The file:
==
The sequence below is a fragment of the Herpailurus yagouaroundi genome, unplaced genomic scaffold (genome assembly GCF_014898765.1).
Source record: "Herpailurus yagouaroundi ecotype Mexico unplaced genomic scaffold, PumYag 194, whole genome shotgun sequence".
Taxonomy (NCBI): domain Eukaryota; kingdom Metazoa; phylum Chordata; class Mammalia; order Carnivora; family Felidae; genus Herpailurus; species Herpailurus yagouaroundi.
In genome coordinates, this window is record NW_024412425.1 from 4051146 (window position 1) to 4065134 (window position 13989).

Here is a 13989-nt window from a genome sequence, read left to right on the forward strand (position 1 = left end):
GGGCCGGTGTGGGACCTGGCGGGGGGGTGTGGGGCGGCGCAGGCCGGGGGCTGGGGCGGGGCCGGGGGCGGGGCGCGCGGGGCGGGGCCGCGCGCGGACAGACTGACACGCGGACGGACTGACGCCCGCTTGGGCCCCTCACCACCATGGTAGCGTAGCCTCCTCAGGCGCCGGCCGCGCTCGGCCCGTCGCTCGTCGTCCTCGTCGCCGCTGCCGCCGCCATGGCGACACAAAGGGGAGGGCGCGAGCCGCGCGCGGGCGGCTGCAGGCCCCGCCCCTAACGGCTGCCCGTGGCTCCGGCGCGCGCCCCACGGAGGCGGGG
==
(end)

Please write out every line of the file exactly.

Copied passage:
The sequence below is a fragment of the Herpailurus yagouaroundi genome, unplaced genomic scaffold (genome assembly GCF_014898765.1).
Source record: "Herpailurus yagouaroundi ecotype Mexico unplaced genomic scaffold, PumYag 194, whole genome shotgun sequence".
Taxonomy (NCBI): domain Eukaryota; kingdom Metazoa; phylum Chordata; class Mammalia; order Carnivora; family Felidae; genus Herpailurus; species Herpailurus yagouaroundi.
In genome coordinates, this window is record NW_024412425.1 from 4051146 (window position 1) to 4065134 (window position 13989).

Here is a 13989-nt window from a genome sequence, read left to right on the forward strand (position 1 = left end):
GGGCCGGTGTGGGACCTGGCGGGGGGGTGTGGGGCGGCGCAGGCCGGGGGCTGGGGCGGGGCCGGGGGCGGGGCGCGCGGGGCGGGGCCGCGCGCGGACAGACTGACACGCGGACGGACTGACGCCCGCTTGGGCCCCTCACCACCATGGTAGCGTAGCCTCCTCAGGCGCCGGCCGCGCTCGGCCCGTCGCTCGTCGTCCTCGTCGCCGCTGCCGCCGCCATGGCGACACAAAGGGGAGGGCGCGAGCCGCGCGCGGGCGGCTGCAGGCCCCGCCCCTAACGGCTGCCCGTGGCTCCGGCGCGCGCCCCACGGAGGCGGGG